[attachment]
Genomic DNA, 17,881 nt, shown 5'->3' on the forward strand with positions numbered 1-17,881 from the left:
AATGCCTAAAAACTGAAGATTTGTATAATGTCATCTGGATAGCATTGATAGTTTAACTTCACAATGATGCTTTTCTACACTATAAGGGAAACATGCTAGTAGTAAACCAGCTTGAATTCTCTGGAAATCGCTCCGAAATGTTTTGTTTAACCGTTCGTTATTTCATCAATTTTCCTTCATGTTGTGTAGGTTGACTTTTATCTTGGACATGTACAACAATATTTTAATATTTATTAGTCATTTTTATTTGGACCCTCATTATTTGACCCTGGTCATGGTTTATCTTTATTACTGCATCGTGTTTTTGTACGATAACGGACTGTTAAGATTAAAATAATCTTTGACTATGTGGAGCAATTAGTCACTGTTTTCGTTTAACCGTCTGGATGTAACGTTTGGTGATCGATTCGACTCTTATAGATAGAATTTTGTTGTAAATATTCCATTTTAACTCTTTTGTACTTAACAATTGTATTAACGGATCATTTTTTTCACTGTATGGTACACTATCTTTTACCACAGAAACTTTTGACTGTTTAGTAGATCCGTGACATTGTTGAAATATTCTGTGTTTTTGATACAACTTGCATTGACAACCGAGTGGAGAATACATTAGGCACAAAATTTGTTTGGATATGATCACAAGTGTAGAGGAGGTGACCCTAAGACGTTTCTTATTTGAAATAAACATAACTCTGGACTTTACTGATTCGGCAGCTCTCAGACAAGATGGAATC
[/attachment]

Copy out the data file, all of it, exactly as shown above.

Genomic DNA, 17,881 nt, shown 5'->3' on the forward strand with positions numbered 1-17,881 from the left:
AATGCCTAAAAACTGAAGATTTGTATAATGTCATCTGGATAGCATTGATAGTTTAACTTCACAATGATGCTTTTCTACACTATAAGGGAAACATGCTAGTAGTAAACCAGCTTGAATTCTCTGGAAATCGCTCCGAAATGTTTTGTTTAACCGTTCGTTATTTCATCAATTTTCCTTCATGTTGTGTAGGTTGACTTTTATCTTGGACATGTACAACAATATTTTAATATTTATTAGTCATTTTTATTTGGACCCTCATTATTTGACCCTGGTCATGGTTTATCTTTATTACTGCATCGTGTTTTTGTACGATAACGGACTGTTAAGATTAAAATAATCTTTGACTATGTGGAGCAATTAGTCACTGTTTTCGTTTAACCGTCTGGATGTAACGTTTGGTGATCGATTCGACTCTTATAGATAGAATTTTGTTGTAAATATTCCATTTTAACTCTTTTGTACTTAACAATTGTATTAACGGATCATTTTTTTCACTGTATGGTACACTATCTTTTACCACAGAAACTTTTGACTGTTTAGTAGATCCGTGACATTGTTGAAATATTCTGTGTTTTTGATACAACTTGCATTGACAACCGAGTGGAGAATACATTAGGCACAAAATTTGTTTGGATATGATCACAAGTGTAGAGGAGGTGACCCTAAGACGTTTCTTATTTGAAATAAACATAACTCTGGACTTTACTGATTCGGCAGCTCTCAGACAAGATGGAATC